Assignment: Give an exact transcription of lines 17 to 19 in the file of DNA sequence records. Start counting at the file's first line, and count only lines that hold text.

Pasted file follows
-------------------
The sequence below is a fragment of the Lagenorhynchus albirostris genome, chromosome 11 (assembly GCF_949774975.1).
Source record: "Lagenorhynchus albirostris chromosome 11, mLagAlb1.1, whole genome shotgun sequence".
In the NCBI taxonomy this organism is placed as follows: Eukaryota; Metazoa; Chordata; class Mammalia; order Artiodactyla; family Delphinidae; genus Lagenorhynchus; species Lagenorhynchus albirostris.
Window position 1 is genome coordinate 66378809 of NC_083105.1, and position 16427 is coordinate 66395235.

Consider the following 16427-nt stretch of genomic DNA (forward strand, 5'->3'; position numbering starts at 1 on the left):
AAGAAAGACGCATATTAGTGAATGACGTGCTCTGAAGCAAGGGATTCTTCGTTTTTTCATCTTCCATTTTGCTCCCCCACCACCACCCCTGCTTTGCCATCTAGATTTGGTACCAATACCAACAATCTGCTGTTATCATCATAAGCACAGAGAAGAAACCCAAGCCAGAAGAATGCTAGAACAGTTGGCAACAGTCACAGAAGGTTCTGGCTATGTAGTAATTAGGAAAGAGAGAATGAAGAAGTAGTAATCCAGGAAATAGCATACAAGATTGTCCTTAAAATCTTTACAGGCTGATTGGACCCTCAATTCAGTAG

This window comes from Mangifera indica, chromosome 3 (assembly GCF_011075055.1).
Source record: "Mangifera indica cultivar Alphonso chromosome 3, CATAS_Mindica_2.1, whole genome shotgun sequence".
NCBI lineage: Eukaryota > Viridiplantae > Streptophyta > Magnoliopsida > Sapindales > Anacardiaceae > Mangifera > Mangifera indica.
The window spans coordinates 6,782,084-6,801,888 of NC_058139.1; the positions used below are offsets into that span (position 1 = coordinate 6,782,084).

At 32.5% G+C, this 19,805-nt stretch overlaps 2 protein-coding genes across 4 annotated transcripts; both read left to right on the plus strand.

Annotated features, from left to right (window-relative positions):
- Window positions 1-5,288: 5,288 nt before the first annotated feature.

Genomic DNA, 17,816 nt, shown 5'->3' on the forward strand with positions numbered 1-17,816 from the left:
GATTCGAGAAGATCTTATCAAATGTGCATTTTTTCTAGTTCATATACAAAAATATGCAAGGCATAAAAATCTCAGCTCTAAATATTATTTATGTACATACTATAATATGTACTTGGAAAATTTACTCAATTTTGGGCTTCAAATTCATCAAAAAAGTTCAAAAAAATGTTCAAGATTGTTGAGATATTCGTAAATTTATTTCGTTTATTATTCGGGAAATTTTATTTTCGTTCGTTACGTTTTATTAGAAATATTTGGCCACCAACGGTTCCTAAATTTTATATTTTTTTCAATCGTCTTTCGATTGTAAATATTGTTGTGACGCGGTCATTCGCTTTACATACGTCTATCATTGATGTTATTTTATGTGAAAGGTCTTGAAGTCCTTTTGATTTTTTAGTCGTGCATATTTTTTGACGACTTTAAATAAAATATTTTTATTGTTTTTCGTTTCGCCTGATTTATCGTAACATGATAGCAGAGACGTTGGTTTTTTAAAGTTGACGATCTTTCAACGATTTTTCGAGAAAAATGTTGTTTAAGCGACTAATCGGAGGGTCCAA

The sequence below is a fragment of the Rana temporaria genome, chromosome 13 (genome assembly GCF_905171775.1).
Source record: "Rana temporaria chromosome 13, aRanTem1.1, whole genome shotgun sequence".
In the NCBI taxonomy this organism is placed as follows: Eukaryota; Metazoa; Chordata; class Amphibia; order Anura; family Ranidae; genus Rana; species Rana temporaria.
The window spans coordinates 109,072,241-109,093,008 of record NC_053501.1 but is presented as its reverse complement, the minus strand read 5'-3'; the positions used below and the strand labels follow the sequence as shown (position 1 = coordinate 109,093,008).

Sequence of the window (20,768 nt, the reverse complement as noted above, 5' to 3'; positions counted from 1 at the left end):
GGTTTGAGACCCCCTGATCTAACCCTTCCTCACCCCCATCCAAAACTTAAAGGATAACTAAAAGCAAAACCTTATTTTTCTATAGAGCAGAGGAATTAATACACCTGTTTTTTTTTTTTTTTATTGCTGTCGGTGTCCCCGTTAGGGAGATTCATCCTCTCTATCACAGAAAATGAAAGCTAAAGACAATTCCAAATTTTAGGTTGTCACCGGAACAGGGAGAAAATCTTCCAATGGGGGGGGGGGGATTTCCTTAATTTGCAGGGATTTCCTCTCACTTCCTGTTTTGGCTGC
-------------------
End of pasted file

Source record: "Rana temporaria chromosome 13, aRanTem1.1, whole genome shotgun sequence".
In the NCBI taxonomy this organism is placed as follows: Eukaryota; Metazoa; Chordata; class Amphibia; order Anura; family Ranidae; genus Rana; species Rana temporaria.
The window spans coordinates 109,072,241-109,093,008 of record NC_053501.1 but is presented as its reverse complement, the minus strand read 5'-3'; the positions used below and the strand labels follow the sequence as shown (position 1 = coordinate 109,093,008).